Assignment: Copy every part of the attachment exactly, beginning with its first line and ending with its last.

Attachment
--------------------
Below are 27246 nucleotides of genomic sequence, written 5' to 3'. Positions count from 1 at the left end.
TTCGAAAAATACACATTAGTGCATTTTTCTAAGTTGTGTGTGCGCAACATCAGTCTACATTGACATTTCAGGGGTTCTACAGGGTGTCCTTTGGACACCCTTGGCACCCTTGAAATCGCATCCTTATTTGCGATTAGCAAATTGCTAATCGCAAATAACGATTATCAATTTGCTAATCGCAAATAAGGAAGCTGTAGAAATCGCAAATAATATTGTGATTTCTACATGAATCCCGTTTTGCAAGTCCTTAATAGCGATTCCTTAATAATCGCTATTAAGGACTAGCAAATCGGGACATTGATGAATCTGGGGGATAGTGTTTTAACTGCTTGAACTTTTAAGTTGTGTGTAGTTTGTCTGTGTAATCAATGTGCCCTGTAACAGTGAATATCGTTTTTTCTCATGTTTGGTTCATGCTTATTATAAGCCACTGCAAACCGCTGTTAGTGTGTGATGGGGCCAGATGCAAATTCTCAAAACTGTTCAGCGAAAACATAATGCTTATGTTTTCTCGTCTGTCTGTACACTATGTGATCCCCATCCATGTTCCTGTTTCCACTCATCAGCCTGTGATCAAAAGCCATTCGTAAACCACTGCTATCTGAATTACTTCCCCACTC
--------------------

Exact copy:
Below are 27246 nucleotides of genomic sequence, written 5' to 3'. Positions count from 1 at the left end.
TTCGAAAAATACACATTAGTGCATTTTTCTAAGTTGTGTGTGCGCAACATCAGTCTACATTGACATTTCAGGGGTTCTACAGGGTGTCCTTTGGACACCCTTGGCACCCTTGAAATCGCATCCTTATTTGCGATTAGCAAATTGCTAATCGCAAATAACGATTATCAATTTGCTAATCGCAAATAAGGAAGCTGTAGAAATCGCAAATAATATTGTGATTTCTACATGAATCCCGTTTTGCAAGTCCTTAATAGCGATTCCTTAATAATCGCTATTAAGGACTAGCAAATCGGGACATTGATGAATCTGGGGGATAGTGTTTTAACTGCTTGAACTTTTAAGTTGTGTGTAGTTTGTCTGTGTAATCAATGTGCCCTGTAACAGTGAATATCGTTTTTTCTCATGTTTGGTTCATGCTTATTATAAGCCACTGCAAACCGCTGTTAGTGTGTGATGGGGCCAGATGCAAATTCTCAAAACTGTTCAGCGAAAACATAATGCTTATGTTTTCTCGTCTGTCTGTACACTATGTGATCCCCATCCATGTTCCTGTTTCCACTCATCAGCCTGTGATCAAAAGCCATTCGTAAACCACTGCTATCTGAATTACTTCCCCACTC